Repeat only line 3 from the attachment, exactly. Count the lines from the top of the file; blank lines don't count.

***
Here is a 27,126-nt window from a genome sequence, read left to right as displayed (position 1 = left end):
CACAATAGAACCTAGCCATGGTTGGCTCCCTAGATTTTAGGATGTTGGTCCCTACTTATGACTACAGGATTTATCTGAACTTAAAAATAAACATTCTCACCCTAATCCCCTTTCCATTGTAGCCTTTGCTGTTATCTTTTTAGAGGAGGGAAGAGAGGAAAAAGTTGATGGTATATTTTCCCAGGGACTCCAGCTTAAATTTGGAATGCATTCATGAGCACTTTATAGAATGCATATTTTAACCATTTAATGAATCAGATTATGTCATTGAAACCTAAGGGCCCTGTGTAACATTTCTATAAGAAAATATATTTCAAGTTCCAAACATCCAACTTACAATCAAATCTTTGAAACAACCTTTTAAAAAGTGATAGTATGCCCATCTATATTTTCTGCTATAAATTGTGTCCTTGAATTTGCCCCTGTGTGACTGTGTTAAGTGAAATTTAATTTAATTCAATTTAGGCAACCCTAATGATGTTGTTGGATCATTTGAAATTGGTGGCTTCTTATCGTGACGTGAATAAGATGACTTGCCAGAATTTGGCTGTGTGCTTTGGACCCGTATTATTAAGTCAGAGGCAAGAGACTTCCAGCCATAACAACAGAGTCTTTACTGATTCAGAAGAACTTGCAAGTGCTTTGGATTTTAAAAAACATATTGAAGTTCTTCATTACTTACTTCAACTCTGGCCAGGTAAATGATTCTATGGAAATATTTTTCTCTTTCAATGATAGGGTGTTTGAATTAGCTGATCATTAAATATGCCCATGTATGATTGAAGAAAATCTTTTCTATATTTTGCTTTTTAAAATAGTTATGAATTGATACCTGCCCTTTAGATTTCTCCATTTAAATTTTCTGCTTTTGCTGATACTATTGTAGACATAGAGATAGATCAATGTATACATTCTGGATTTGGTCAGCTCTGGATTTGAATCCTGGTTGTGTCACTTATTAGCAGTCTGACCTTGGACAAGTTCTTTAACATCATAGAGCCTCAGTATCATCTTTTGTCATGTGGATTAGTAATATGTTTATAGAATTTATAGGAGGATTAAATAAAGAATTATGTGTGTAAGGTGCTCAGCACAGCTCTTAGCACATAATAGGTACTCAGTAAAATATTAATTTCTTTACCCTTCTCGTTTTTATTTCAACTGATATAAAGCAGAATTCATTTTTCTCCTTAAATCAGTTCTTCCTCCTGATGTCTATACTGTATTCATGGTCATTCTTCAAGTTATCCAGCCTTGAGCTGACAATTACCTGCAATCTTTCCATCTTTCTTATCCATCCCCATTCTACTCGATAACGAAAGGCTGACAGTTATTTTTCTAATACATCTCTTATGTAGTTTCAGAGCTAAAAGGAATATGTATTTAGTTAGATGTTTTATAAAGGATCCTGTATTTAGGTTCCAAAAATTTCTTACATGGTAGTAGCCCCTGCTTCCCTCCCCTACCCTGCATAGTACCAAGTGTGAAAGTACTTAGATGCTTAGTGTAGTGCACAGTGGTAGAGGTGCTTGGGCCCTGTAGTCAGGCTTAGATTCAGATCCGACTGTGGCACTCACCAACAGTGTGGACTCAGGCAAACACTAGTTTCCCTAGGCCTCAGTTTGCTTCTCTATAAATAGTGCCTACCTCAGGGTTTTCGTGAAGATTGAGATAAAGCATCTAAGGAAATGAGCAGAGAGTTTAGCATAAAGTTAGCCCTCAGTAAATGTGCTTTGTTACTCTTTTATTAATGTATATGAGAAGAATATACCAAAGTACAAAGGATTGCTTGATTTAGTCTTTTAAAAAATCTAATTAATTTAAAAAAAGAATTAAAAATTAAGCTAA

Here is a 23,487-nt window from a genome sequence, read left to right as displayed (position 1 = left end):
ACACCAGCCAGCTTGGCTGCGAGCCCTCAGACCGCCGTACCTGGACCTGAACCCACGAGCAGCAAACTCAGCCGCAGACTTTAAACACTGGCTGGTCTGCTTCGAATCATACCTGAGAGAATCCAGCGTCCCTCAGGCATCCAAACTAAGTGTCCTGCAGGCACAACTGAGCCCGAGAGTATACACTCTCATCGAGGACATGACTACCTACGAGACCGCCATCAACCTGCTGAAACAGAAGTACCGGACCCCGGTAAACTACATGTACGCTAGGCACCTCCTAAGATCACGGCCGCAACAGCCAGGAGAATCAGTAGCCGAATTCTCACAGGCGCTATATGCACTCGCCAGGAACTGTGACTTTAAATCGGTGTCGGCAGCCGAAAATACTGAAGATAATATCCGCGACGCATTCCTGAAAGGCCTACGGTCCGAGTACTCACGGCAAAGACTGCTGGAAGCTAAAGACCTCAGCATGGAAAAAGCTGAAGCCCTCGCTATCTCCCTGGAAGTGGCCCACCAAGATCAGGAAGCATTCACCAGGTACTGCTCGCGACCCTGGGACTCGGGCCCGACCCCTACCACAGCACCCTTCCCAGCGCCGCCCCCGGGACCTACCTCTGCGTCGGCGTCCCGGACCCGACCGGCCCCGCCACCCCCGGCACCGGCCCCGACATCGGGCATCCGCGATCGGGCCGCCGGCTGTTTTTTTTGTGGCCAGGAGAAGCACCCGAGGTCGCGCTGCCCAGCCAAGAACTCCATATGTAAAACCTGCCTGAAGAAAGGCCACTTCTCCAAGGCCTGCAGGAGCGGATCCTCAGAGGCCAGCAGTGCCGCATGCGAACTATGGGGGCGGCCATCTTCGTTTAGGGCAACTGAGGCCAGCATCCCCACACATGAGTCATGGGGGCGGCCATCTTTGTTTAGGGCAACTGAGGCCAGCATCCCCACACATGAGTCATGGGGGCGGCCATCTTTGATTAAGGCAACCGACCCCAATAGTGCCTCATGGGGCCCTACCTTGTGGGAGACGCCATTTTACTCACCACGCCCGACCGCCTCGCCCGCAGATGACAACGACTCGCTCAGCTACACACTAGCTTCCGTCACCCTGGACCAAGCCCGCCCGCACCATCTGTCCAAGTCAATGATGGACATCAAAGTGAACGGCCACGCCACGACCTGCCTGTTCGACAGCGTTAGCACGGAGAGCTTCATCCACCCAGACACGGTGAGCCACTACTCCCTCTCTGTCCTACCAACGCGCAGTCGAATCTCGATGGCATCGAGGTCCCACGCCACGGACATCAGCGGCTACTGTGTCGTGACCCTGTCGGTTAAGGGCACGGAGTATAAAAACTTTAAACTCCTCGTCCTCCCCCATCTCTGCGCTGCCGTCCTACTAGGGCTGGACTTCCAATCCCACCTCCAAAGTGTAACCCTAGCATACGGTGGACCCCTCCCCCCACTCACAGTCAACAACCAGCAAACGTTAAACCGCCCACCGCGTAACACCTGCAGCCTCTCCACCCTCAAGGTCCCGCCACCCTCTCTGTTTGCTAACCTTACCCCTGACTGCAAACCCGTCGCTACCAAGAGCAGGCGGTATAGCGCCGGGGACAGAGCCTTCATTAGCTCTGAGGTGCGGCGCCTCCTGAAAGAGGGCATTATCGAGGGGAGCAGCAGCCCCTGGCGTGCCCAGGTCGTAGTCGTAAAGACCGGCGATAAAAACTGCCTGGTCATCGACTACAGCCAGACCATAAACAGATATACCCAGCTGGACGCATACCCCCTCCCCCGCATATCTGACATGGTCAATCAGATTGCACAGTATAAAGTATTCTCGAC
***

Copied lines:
Here is a 23,487-nt window from a genome sequence, read left to right as displayed (position 1 = left end):